Summer Seminars

Each summer, the Paul-André Crépeau Centre for Private and Comparative Law organizes a series of seminars to promote research of students from McGill and elsewhere.  

Attendance is open to all. For more information, please contact the Crépeau Centre: centre.crepeau [at] (subject: Summer%20seminars)

See our past seminars here.

2021 Summer Seminars

Poster showing event titles, time and date (also visible on page)Netukulimk : Le système de savoirs mi’kmaw pour une cogestion durable des ressources halieutiques

20 August 2021, 9:30-11:00, on Zoom

Speaker: Camille Boulianne (McGill University)

Le principe "netukulimk", sous-tendant le système de pensées et le droit mi'kmaq, signifie "éviter de ne pas en avoir assez". Cette présentation vise à mettre en valeur ce système de savoirs traditionnel, ainsi que l'utilité et la légitimité du droit mi'kmaw dans la gestion des ressources halieutiques dans les provinces bordant l'Atlantique au Canada. L'auteure dresse la possibilité d'une cogestion durable des ressources halieutiques entre l'État et les communautés mi'kmaq. Cette cogestion profiterait à toutes les parties prenantes, permettant de respecter les droits issus de traités des Mi'kmaq, ainsi que de gérer les ressources de manière mieux adaptée aux besoins changeants des espèces marines.

De manière plus générale, son projet de recherche vise à démontrer la légitimité du savoir et du droit mi'kmaq au sein du constitutionnalisme canadien. Pour ce faire, trois fronts sont entrepris:

  1. l'étude du concept netukulimk et ses vertus dans la gestion des ressources halieutiques;
  2. l'étude des traités de paix et d'amitié ayant permis la cohabitation paisible entre colons et peuples autochtones au 18e siècle, et finalement;
  3. le constitutionnalisme canadien, qui peut, et doit selon l'auteure, être utilisé comme vecteur de légitimation du droit autochtone au Canada.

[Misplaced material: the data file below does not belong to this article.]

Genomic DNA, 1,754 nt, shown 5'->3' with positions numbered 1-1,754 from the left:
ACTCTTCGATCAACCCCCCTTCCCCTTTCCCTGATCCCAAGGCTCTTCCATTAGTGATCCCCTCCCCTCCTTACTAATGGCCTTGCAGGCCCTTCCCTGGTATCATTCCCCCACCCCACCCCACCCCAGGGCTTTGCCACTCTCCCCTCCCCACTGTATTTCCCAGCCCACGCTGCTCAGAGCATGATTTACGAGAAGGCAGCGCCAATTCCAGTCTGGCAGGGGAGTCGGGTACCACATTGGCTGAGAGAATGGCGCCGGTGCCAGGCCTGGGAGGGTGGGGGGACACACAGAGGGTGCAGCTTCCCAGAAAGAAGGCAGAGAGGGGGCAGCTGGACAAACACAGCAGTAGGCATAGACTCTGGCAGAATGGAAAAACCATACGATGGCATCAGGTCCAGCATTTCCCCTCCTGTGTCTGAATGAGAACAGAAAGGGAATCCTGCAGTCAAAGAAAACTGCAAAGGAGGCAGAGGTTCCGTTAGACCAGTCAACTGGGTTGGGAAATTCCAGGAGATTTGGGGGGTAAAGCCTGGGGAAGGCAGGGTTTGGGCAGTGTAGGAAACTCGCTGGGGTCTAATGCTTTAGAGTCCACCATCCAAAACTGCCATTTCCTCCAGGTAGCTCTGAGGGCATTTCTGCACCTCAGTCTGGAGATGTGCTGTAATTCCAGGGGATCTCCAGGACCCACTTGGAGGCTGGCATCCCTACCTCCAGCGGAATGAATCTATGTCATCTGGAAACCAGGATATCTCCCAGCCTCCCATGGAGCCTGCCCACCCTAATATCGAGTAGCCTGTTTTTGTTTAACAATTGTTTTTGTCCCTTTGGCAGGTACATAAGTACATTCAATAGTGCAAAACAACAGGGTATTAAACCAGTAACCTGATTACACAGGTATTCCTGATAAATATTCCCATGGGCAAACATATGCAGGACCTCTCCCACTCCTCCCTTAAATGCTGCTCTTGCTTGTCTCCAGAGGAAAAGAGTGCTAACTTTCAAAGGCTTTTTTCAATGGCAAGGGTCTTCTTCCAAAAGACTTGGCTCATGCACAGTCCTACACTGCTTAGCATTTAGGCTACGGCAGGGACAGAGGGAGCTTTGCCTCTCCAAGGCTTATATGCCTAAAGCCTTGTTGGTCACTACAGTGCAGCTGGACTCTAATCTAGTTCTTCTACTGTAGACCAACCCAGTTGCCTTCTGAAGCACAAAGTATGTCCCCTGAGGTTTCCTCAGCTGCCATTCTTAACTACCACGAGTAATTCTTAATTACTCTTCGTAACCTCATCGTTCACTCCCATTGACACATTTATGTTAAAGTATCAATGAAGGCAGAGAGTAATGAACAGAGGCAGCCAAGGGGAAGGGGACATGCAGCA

Poster showing event titles, time and date (also visible on page)Kinship, Friendship, Contract: A Survey of Impossibilité Morale’s Application in Québec Between 1994 and 2018

20 August 2021, 11:30-11:00, on Zoom

Speaker: Philippe April (McGill University)

Ask the person nearest to you the following question: if a close family member loaned you a sum of money, would you ask them to sign a contract to that effect? Their response should seem nearly automatic, “of course I wouldn’t.” This intuitive answer to a seemingly basic question has ramifications if the relationship ever sours, and either party seeks recourse in Québec’s civil courts.

The civil law evidentiary system puts primacy on documentary evidence as the best possible means of proof in civil litigation. The civilian requirement for documents to prove the existence of a contractual obligation gives pause for a notable issue, how can you produce documents for a contract validly formed without written proof? This presentation attempts to tackle these questions in three parts.

  • First, the presentation tracks the doctrinal origins of “impossibilité morale” from the French “droit ancient,” the French Code Civil, and impossibilité morale’s presence prior to the Québec Civil Code’s revision in 1994.
  • Second, legislative and doctrinal developments in Québec are analyzed, as well as the scope of the application in Quebec Civil Law by reviewing 46 cases where CCQ 2861 was argued since 1991. In doing so, impossibilité morale is found to apply in three circumstances: family, de facto relationships, and personal relationships approaching the quality of familial relationships.
  • Finally, impossibilité morale is viewed from a macro perspective, determining that the expanded application of impossibilité morale is both a sociological phenomenon, and a pragmatic decision on the part of the legislator. The aim of the article is to clarify the exception’s parameters for more uniform application, and for parties to understand when they might be able to avail themselves of the exception.
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